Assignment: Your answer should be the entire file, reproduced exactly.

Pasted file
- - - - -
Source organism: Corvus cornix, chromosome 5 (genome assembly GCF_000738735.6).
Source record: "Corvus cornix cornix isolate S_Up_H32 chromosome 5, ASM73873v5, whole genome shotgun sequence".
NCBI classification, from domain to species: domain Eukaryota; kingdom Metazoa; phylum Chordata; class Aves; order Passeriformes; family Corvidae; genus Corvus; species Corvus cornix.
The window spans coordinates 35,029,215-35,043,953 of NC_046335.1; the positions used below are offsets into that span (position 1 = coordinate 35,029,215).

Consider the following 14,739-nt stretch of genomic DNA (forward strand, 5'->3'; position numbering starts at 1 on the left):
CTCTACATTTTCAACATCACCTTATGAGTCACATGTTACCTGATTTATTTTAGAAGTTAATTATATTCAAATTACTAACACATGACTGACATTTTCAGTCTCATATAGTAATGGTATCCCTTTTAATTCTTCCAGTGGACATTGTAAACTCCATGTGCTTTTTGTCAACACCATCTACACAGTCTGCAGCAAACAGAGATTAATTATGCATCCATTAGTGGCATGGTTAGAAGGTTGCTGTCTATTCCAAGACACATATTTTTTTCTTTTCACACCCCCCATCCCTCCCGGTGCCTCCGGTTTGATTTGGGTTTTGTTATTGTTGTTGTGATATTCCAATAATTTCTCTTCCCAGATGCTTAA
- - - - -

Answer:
Source organism: Corvus cornix, chromosome 5 (genome assembly GCF_000738735.6).
Source record: "Corvus cornix cornix isolate S_Up_H32 chromosome 5, ASM73873v5, whole genome shotgun sequence".
NCBI classification, from domain to species: domain Eukaryota; kingdom Metazoa; phylum Chordata; class Aves; order Passeriformes; family Corvidae; genus Corvus; species Corvus cornix.
The window spans coordinates 35,029,215-35,043,953 of NC_046335.1; the positions used below are offsets into that span (position 1 = coordinate 35,029,215).

Consider the following 14,739-nt stretch of genomic DNA (forward strand, 5'->3'; position numbering starts at 1 on the left):
CTCTACATTTTCAACATCACCTTATGAGTCACATGTTACCTGATTTATTTTAGAAGTTAATTATATTCAAATTACTAACACATGACTGACATTTTCAGTCTCATATAGTAATGGTATCCCTTTTAATTCTTCCAGTGGACATTGTAAACTCCATGTGCTTTTTGTCAACACCATCTACACAGTCTGCAGCAAACAGAGATTAATTATGCATCCATTAGTGGCATGGTTAGAAGGTTGCTGTCTATTCCAAGACACATATTTTTTTCTTTTCACACCCCCCATCCCTCCCGGTGCCTCCGGTTTGATTTGGGTTTTGTTATTGTTGTTGTGATATTCCAATAATTTCTCTTCCCAGATGCTTAA